Emotional Eating: A Different Perspective

His perspective on how to break habits of overeating is spot on. The more you cave-in to a habit the is destructive. One that keeps you in the cycle of deprivation and starving yourself of overeating and binge eating. The one that gives you reasons to stay off your diet like, “Well I just had a cookie you may as well eat six more, or I have blown it today I will restart my diet on Monday. Or I will never be thin so why not just eat what I want or I am on vacation I will just start again when I get back.” What if you could stop that cycle? How would that improve your waste line?

His way makes sense but it is the hard way. You break the cycle easier by downloading my Weight Loss: Overcome Overeating self-hypnosis recording. No cost. It is true!


Did you ever ask yourself whether "comfort food" might not be comforting at all?

Glenn Livingston Ph.D.

Never Binge Again

Most people think of emotional upset as the "cause" of food problems.  The thinking is that when our boss yells at us, we experience romantic rejection, or our children are too rambunctious, the anger, loneliness, sadness, or anxiety is too much for us to bear and we seek "comfort food" to escape. 

Sometimes early childhood memories are said to have set up the pattern, other times the finger is pointed at all the hyper-palatable concentrations of starch, sugar, fat, salt, and excitotoxins pumped out by the big food industry, or the power of the advertising industry to program us in this manner without our knowledge.  Either way, most people seem to believe emotional upset causes overeating. 

This understanding is oversimplified and self-perpetuating and here’s an alternative, powerful perspective to consider.

One of the primary principles of my work is the subjugation of emotion to intellect where difficult food decisions are concerned.  The idea is not to give up any particular food or restrict your calories and nutrition, but rather to make food choices using your best thinking rather than your emotions.  In this way, you gain more power to execute on whatever dietary philosophy you and your doctor and/or dietitian think is best and achieve your ideal weight, etc.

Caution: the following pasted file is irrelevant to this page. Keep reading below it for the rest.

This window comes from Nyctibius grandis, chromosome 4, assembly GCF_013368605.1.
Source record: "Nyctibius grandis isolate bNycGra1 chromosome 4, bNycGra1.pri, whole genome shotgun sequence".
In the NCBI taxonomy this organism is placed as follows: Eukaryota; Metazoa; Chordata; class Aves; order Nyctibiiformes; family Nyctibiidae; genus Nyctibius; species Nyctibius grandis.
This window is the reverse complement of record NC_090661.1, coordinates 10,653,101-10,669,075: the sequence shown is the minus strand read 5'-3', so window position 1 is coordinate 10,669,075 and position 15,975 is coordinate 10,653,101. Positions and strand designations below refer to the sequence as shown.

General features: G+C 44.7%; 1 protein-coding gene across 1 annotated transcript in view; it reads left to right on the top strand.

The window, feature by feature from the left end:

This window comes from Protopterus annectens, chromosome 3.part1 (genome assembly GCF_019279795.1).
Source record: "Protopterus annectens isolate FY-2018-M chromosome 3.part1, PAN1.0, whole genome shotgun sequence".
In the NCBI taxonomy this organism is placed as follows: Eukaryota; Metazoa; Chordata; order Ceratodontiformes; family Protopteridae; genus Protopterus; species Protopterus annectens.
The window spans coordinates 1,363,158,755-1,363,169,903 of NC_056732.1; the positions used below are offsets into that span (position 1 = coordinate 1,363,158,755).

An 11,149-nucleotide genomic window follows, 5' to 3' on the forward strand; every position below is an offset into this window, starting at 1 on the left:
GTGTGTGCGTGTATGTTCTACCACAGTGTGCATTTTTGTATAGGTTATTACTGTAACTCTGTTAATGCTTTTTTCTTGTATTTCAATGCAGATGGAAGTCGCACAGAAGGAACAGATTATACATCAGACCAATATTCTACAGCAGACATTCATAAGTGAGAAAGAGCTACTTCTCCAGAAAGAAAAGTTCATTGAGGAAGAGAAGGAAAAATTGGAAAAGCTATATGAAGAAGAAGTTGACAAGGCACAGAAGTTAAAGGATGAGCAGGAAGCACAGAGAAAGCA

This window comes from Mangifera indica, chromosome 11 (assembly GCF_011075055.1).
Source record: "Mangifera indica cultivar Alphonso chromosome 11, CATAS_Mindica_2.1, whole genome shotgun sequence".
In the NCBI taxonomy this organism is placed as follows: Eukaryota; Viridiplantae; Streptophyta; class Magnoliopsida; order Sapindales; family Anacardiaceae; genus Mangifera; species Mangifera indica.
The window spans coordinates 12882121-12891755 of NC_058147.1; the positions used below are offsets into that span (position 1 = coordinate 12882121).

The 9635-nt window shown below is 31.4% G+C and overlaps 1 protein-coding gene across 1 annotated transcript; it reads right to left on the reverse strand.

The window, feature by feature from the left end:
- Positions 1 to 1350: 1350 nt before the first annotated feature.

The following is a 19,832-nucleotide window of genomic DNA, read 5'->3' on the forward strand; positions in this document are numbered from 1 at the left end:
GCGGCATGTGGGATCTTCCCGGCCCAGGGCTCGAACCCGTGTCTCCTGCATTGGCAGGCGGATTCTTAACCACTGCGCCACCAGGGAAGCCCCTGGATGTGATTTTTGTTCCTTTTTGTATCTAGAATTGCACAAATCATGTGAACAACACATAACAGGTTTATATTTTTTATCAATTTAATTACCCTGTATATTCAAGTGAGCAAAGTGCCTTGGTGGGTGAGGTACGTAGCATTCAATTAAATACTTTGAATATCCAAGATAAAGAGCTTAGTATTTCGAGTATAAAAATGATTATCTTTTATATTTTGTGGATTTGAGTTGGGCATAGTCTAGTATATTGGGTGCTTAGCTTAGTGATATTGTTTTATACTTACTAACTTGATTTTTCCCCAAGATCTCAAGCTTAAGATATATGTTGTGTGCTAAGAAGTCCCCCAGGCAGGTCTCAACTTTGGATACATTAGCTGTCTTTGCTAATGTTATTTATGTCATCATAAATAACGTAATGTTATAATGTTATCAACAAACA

In my experience, the model isn't as simple as emotion --> overeating.

Uncomfortable emotions may trigger the desire to escape but there always seems to be an intervening thought that rationalizes the indulgence despite your previous commitment: The voice that says it's “OK” to eat four chocolate bars when you feel lonely, brokenhearted, or depressed.  "It'll be just as easy to start again tomorrow, so let's do that," the voice says.

This kind of justification is almost always necessary to allow the reversal of intent to get by the rational brain, even if you can't quite identify when or what it said in each instance.  (Hint: You can learn too!)

So, the model is more like emotion --> desire to escape with food --> justification --> overeating. 

This is a crucial distinction because it inserts an extra opportunity to break the chain before any damage is done.  Emotional patterns can be very deep-seated and take a long time to resolve, even with the best of therapists.  For example, heartbreak can last months or even years and a person can do a lot of damage to their body and their health by overeating during that time.